Like it or not, the way of working for most tier two and tier three investment firms will be changing due to the raft of regulations that have gone into effect as well as significant modifications and enhancements that are being discussed.
These include the European Market Infrastructure Regulations (EMIR) and Dodd-Frank Wall Street which require high levels of automation in order to comply.
For example, EMIR states that all standardised OTC derivative contracts should be traded on exchanges or electronic trading platforms, where appropriate, and cleared through central counterparties.
Trading platforms are required to be increasingly sophisticated beasts in order to accommodate the vast amounts of trading data that they handle on a daily basis.
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Many smaller firms who are currently running their businesses on spread sheets will therefore have to review how they operate. For most, a technology upgrade will need to be considered if they are to stand a chance of meeting the demands of the regulations. However, the requirements of a new system will make it complex to install, which in turn requires huge upfront investment both in time and money – both expensive overheads for a smaller firm.
However, as smaller tier banks and brokers face difficult decisions over costs and compliance, a new technology is emerging that, in the process of helping them with the regulatory changes, also allows them to compete more equally with the big boys.
Platform as a Service (PaaS) means that investors don’t need to worry about storage capacity, computing capacity and technology support.
PaaS provides organisations with access to technology platforms remotely, in the cloud, without having to purchase, install or maintain the technology themselves.
The PaaS approach brings the benefits of the platforms, such as improved automation and greater accuracy of real time data, at a much lower cost than if the firms had to purchase and manage their own systems.
PaaS removes the headache of having to upgrade the systems overtime as this is handled by the PaaS provider.
Additionally, the investment house can easily scale up or down how it uses the platform in line with changing business requirements. Initially organisations only need to purchase the computing capacity to meet their current requirements but, as the business grows, they can expand their technology when they need to and as budgets allow.
PaaS can provide smaller firms with access to the same trading platforms, albeit on a smaller scale, to their larger competitors. In doing so, these tier two and three firms can become more efficient, accurate and competitive than if they continued to operate on spread sheets.
But the changes facing investment firms don’t stop at compliance and competitiveness. Increasingly, impressive mobile devices like tablets and smartphones are finding their way into the workplace.
Bankers and brokers are, like everyone, also swept up in this wave of ‘consumerisation’.
It’s not hard to spot the difference between the slickness of a personal mobile device, which makes light work of syncing documents – regardless of their location – so that users have the information they need at the tip of their finger, and the clunky, awkward and slow systems that are still so prevalent in many enterprise workplaces.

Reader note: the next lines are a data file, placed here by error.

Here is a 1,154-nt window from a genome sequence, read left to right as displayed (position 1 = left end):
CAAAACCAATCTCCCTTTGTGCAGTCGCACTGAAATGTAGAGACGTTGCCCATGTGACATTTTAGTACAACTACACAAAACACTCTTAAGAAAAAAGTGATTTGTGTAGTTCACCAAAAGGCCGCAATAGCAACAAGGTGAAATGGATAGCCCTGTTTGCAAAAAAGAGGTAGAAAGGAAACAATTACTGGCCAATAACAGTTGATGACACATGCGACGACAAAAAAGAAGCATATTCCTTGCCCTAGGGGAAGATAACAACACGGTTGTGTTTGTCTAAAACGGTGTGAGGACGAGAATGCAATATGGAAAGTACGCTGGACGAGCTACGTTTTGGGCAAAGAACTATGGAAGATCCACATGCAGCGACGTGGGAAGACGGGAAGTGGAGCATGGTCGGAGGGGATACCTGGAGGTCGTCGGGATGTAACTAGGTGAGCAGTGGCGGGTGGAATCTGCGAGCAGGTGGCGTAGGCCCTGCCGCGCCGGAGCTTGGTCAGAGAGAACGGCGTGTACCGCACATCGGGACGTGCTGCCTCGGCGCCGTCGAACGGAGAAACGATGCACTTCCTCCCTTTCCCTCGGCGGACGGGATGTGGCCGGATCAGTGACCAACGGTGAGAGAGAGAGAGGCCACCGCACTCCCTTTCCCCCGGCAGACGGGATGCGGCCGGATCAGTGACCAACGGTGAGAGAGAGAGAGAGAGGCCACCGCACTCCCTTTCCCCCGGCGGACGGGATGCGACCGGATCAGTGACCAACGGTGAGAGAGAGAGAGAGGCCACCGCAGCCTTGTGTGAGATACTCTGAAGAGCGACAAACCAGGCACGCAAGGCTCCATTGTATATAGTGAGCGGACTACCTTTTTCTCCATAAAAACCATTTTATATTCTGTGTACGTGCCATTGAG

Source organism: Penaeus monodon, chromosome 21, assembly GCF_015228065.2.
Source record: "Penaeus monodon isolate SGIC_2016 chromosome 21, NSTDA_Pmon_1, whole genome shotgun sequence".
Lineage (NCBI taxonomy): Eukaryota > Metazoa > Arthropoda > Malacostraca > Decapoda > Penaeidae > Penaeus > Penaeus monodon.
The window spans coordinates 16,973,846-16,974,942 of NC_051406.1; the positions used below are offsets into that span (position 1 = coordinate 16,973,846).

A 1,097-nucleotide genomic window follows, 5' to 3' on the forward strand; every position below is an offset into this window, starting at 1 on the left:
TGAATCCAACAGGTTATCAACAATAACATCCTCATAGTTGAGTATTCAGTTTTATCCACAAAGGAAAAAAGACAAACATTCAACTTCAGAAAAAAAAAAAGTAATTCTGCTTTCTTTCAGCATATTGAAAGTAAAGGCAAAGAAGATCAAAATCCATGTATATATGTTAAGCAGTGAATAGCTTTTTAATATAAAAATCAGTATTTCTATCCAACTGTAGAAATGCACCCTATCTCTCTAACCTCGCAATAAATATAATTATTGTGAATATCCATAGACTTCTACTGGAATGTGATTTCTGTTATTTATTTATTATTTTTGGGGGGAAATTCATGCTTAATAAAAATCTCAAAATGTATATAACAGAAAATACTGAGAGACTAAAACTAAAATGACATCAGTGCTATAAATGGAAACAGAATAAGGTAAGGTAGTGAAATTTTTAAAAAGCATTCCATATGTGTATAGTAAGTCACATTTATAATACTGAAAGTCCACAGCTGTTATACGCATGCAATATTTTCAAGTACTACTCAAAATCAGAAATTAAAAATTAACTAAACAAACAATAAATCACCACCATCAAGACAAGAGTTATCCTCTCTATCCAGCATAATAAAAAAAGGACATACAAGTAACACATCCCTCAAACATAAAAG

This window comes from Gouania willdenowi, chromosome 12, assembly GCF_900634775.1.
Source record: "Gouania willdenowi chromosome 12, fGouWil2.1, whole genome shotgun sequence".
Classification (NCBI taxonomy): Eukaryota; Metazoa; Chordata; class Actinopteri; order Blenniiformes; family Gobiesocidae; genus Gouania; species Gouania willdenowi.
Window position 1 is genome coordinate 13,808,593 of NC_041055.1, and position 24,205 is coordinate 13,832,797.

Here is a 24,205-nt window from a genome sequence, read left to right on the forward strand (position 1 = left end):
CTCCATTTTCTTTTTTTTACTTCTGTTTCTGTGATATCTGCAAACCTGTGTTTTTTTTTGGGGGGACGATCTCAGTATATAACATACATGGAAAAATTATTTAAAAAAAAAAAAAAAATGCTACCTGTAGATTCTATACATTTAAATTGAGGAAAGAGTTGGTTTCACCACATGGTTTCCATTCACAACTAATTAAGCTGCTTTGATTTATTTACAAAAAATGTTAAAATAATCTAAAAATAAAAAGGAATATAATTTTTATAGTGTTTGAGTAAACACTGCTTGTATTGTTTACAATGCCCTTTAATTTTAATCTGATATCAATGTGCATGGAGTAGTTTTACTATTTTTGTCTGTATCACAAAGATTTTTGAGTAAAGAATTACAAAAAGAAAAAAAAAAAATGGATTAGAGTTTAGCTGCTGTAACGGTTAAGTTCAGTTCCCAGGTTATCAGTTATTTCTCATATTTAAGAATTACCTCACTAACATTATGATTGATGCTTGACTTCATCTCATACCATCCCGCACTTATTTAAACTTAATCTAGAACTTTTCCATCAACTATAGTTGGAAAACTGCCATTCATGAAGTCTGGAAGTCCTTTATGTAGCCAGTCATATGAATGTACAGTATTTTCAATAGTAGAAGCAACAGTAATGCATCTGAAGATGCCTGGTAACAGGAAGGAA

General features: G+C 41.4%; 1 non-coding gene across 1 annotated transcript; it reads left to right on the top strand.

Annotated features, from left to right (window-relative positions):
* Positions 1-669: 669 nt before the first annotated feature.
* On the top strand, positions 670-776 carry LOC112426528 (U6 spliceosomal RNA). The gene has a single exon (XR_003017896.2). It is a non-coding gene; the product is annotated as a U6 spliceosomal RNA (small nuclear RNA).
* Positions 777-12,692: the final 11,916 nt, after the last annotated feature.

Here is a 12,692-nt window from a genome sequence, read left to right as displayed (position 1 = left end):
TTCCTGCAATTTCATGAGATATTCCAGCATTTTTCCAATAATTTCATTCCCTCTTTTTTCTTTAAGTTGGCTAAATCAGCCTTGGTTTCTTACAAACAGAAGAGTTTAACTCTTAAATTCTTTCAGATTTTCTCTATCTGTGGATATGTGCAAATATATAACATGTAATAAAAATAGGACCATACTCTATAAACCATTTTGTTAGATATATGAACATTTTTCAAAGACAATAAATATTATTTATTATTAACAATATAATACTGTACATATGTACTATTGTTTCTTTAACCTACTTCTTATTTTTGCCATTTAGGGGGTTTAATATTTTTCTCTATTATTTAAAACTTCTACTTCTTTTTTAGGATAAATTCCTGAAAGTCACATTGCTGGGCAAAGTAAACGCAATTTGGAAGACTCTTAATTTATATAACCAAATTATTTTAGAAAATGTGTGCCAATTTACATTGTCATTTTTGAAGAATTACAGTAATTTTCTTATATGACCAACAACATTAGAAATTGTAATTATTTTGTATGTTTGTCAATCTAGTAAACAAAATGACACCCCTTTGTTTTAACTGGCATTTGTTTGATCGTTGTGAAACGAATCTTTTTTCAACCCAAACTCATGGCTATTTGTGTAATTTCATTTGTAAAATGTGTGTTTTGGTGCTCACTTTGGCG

While cloud computing is not fairy dust that will magically transform one into the other, it is a key piece of the puzzle that will help bring the benefits of consumer technology into the work environment.
Cloud computing is not without issues of course. Understandably, connecting to somewhere outside the corporate network raises security concerns, for example. However we’re not talking about a new technology. Countless organisations, both large and small, already hold their critical data off-site in the cloud, and have done so successfully for several years.
There are a raft of systems in place – such as two factor authentication, SSL encryption, client certificates, RSA tokens and the like – to protect against any security breach.
Additionally, the success of today’s PaaS providers depends on their ability to keep their clients’ information secure. As such, they may even place a greater emphasis on security than some in-house teams.
Working with providers who understand the issues around data input, reconciliations and settlements, back office reporting and risk management analytics – all day to day activities for any investment firm – will help bring an added level of reassurance.
Even for those firms with their own IT department, the PaaS approach still has advantages. Developing any platform in house still puts immense pressure on manpower resources as they get to grips with a new complex platform. With any form of downtime unacceptable, there’s no room for error caused by ‘learning on the job’.
Thanks to the PaaS model, there’ll be less administration and technology burden, leaving managers free to do what they are best at – making sound investments whilst knowing that the rest of the business is being looked after.
For more information, please contact Jillian Alexander, Tel: 079 49 602 484 / [email protected]